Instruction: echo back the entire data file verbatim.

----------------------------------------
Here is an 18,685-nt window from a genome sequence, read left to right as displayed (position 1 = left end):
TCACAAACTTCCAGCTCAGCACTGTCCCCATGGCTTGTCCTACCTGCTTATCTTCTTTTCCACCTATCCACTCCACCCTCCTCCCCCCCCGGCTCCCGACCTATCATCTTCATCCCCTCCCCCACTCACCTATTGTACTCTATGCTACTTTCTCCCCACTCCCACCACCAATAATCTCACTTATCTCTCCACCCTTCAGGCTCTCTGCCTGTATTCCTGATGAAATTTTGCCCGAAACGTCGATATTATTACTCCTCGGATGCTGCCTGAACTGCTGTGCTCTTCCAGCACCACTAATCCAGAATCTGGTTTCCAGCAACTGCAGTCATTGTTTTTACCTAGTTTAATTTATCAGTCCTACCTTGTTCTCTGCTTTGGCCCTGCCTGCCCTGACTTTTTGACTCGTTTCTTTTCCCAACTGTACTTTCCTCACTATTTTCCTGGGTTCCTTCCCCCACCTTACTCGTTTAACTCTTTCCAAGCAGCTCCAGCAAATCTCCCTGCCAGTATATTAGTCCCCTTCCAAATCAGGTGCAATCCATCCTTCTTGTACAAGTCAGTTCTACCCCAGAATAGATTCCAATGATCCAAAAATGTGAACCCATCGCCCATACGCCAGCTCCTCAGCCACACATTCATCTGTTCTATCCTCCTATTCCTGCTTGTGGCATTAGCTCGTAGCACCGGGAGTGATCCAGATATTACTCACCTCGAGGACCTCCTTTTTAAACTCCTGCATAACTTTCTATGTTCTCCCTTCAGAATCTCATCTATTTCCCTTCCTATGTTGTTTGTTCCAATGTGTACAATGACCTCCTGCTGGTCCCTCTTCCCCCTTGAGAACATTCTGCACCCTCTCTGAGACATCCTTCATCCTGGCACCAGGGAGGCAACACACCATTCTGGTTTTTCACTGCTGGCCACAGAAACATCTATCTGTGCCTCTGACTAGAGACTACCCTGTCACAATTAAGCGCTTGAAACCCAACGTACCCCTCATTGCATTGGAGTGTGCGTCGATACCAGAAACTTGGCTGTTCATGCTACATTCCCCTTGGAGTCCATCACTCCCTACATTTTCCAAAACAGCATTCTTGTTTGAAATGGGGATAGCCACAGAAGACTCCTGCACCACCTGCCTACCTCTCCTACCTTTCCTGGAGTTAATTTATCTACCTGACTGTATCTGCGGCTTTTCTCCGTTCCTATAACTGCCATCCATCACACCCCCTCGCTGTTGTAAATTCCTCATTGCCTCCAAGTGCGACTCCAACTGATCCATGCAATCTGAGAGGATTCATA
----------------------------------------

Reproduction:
Here is an 18,685-nt window from a genome sequence, read left to right as displayed (position 1 = left end):
TCACAAACTTCCAGCTCAGCACTGTCCCCATGGCTTGTCCTACCTGCTTATCTTCTTTTCCACCTATCCACTCCACCCTCCTCCCCCCCCGGCTCCCGACCTATCATCTTCATCCCCTCCCCCACTCACCTATTGTACTCTATGCTACTTTCTCCCCACTCCCACCACCAATAATCTCACTTATCTCTCCACCCTTCAGGCTCTCTGCCTGTATTCCTGATGAAATTTTGCCCGAAACGTCGATATTATTACTCCTCGGATGCTGCCTGAACTGCTGTGCTCTTCCAGCACCACTAATCCAGAATCTGGTTTCCAGCAACTGCAGTCATTGTTTTTACCTAGTTTAATTTATCAGTCCTACCTTGTTCTCTGCTTTGGCCCTGCCTGCCCTGACTTTTTGACTCGTTTCTTTTCCCAACTGTACTTTCCTCACTATTTTCCTGGGTTCCTTCCCCCACCTTACTCGTTTAACTCTTTCCAAGCAGCTCCAGCAAATCTCCCTGCCAGTATATTAGTCCCCTTCCAAATCAGGTGCAATCCATCCTTCTTGTACAAGTCAGTTCTACCCCAGAATAGATTCCAATGATCCAAAAATGTGAACCCATCGCCCATACGCCAGCTCCTCAGCCACACATTCATCTGTTCTATCCTCCTATTCCTGCTTGTGGCATTAGCTCGTAGCACCGGGAGTGATCCAGATATTACTCACCTCGAGGACCTCCTTTTTAAACTCCTGCATAACTTTCTATGTTCTCCCTTCAGAATCTCATCTATTTCCCTTCCTATGTTGTTTGTTCCAATGTGTACAATGACCTCCTGCTGGTCCCTCTTCCCCCTTGAGAACATTCTGCACCCTCTCTGAGACATCCTTCATCCTGGCACCAGGGAGGCAACACACCATTCTGGTTTTTCACTGCTGGCCACAGAAACATCTATCTGTGCCTCTGACTAGAGACTACCCTGTCACAATTAAGCGCTTGAAACCCAACGTACCCCTCATTGCATTGGAGTGTGCGTCGATACCAGAAACTTGGCTGTTCATGCTACATTCCCCTTGGAGTCCATCACTCCCTACATTTTCCAAAACAGCATTCTTGTTTGAAATGGGGATAGCCACAGAAGACTCCTGCACCACCTGCCTACCTCTCCTACCTTTCCTGGAGTTAATTTATCTACCTGACTGTATCTGCGGCTTTTCTCCGTTCCTATAACTGCCATCCATCACACCCCCTCGCTGTTGTAAATTCCTCATTGCCTCCAAGTGCGACTCCAACTGATCCATGCAATCTGAGAGGATTCATA